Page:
Industry is the second largest emitter of greenhouse gases in Germany after the energy sector. Companies therefore have a crucial role to play in decarbonisation and reducing the overall consumption of resources in the economy. However, over the last 30 years, industrial energy consumption has barely fallen despite increasing efficiency. In order to implement the necessary climate protection measures, industry investments of around 50 billion euros are necessary by 2030, of which around 20 billion euros will go to increasing energy efficiency through sustainable reinvestments or replacement investments in systems and the decarbonisation of process heat as well as new systems.
In order for these reinvestments to actually be made, the existing framework needs to be expanded, as the current political framework does not mobilise enough investments. In addition, care should be taken to avoid rebound effects as a result of reinvestments in energy efficiency improvements so as not to reduce the ecological effectiveness of the measures. Rebound effects occur when there is an increase in demand for energy or materials as a result of an efficiency measure. Here too, the political framework can and must create an environment in which this happens. The main question is what such a political framework looks like and how companies deal with it.
As a national response to the European Energy Efficiency Directive, the recently passed Energy Efficiency Act creates for the first time a cross-sector regulatory framework for greater energy efficiency in Germany. The law includes energy efficiency targets for final energy consumption by 2045. In addition, depending on energy consumption, companies should be obliged to introduce energy management systems, carry out economic viability assessments of identified energy efficiency measures and comprehensively record waste heat sources and potential, as well as avoid or recycle waste heat.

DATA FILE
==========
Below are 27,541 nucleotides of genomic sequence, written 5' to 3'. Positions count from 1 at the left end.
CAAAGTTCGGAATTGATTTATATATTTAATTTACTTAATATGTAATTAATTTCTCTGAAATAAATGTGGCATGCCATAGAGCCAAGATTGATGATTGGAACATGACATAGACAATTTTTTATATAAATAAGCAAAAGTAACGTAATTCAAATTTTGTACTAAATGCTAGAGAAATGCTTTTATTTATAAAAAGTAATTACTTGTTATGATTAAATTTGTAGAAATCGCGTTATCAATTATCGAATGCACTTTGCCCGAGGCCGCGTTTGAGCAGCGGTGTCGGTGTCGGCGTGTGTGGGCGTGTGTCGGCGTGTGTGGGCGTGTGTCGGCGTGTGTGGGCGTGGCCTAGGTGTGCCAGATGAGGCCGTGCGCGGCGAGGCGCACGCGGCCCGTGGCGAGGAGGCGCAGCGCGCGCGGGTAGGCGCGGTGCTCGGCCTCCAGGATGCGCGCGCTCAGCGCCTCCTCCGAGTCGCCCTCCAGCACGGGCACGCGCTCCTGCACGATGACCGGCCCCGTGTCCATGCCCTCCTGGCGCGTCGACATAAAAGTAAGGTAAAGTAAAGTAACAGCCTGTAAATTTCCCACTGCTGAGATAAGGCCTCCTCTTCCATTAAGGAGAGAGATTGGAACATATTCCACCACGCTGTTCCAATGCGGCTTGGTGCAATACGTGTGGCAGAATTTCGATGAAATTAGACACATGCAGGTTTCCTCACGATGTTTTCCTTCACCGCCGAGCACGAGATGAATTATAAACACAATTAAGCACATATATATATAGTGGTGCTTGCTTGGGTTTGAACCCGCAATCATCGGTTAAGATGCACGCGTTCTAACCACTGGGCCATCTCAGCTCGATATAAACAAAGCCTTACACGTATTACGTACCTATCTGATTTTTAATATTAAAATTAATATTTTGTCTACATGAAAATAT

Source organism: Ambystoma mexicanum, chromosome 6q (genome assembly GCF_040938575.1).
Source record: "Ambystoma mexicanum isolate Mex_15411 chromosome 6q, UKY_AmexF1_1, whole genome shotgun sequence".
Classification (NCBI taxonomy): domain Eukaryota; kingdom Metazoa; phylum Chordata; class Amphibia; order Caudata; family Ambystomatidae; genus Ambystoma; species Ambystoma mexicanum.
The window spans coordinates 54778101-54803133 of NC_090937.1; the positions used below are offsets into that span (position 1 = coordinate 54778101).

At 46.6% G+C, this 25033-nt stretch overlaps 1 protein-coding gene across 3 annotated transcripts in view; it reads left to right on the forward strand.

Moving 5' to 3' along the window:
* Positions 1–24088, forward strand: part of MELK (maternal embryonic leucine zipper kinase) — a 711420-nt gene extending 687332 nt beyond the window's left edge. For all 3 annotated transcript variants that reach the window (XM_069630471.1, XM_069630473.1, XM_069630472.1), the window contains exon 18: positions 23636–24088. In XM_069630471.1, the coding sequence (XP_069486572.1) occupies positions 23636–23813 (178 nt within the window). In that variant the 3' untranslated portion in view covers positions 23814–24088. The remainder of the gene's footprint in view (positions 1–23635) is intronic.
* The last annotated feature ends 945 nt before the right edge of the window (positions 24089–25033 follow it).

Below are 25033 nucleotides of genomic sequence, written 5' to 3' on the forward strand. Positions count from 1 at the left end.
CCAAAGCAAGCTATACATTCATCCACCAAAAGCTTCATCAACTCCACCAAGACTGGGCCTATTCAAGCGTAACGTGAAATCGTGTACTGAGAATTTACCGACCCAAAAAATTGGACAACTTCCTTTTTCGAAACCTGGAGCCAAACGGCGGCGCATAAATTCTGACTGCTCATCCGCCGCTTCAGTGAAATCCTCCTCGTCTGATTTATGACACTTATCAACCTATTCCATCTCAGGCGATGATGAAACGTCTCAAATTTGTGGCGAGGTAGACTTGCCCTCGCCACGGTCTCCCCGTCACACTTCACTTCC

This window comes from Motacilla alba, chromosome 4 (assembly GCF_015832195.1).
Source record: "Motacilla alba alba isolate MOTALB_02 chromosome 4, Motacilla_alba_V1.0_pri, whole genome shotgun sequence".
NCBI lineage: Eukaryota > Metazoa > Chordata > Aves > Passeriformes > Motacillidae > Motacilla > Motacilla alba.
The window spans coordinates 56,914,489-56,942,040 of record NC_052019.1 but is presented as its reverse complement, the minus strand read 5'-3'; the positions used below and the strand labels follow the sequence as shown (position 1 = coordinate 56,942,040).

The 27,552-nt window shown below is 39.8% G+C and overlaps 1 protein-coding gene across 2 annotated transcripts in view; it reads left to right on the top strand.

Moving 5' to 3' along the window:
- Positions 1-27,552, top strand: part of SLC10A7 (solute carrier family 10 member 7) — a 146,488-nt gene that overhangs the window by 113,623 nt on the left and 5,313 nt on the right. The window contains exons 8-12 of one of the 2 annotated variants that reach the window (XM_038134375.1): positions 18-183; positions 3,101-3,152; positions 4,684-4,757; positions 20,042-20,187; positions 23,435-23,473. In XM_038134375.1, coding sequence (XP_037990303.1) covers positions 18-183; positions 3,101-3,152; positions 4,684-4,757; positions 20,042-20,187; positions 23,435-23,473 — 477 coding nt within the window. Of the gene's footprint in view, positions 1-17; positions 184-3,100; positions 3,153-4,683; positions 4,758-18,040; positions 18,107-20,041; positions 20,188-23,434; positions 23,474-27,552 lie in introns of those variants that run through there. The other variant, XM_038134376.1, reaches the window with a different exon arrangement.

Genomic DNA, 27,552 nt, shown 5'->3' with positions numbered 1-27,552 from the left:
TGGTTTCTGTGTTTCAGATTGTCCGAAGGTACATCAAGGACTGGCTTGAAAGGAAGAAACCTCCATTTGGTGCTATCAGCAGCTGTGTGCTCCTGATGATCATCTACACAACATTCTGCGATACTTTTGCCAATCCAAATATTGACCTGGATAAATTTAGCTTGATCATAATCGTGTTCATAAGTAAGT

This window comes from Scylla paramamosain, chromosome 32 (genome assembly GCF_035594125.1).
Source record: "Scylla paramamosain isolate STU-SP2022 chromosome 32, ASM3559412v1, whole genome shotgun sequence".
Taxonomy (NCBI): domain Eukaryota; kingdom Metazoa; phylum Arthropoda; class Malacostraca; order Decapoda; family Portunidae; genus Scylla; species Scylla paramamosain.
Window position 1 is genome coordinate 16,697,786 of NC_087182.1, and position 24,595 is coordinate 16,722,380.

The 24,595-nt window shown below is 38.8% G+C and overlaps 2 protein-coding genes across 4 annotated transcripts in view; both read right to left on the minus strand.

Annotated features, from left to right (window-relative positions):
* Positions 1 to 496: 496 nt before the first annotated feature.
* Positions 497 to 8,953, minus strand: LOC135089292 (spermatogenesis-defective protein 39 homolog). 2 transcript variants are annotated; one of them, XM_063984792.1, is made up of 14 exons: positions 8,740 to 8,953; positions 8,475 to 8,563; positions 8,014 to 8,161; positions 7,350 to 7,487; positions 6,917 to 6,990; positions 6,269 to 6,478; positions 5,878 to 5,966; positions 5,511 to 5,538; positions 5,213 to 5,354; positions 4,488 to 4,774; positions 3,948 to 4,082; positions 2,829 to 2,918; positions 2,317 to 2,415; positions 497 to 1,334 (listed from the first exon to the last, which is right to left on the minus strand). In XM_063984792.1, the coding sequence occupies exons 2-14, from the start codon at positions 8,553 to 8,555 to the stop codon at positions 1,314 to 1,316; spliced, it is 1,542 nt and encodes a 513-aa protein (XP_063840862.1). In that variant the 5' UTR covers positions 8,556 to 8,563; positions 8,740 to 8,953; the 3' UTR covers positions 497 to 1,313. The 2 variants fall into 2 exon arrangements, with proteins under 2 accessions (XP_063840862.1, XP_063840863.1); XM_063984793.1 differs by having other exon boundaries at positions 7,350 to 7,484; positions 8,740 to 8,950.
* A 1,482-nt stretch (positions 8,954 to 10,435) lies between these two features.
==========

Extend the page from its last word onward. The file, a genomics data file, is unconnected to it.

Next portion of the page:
With these goals and signals, does the Energy Efficiency Act create an effective and suitable framework to promote sustainable reinvestments in companies?
The ENRI research project, funded by the Federal Ministry for Economic Affairs and Climate Protection (BMWK), examines factors influencing sustainable reinvestments in companies from an interdisciplinary perspective. As part of the project, a conceptual framework was developed for analysing the political framework conditions for sustainable reinvestments. Against this background, four policy principles for regulatory law were identified that promote sustainable reinvestment in companies. The Energy Efficiency Act can be critically classified based on these principles.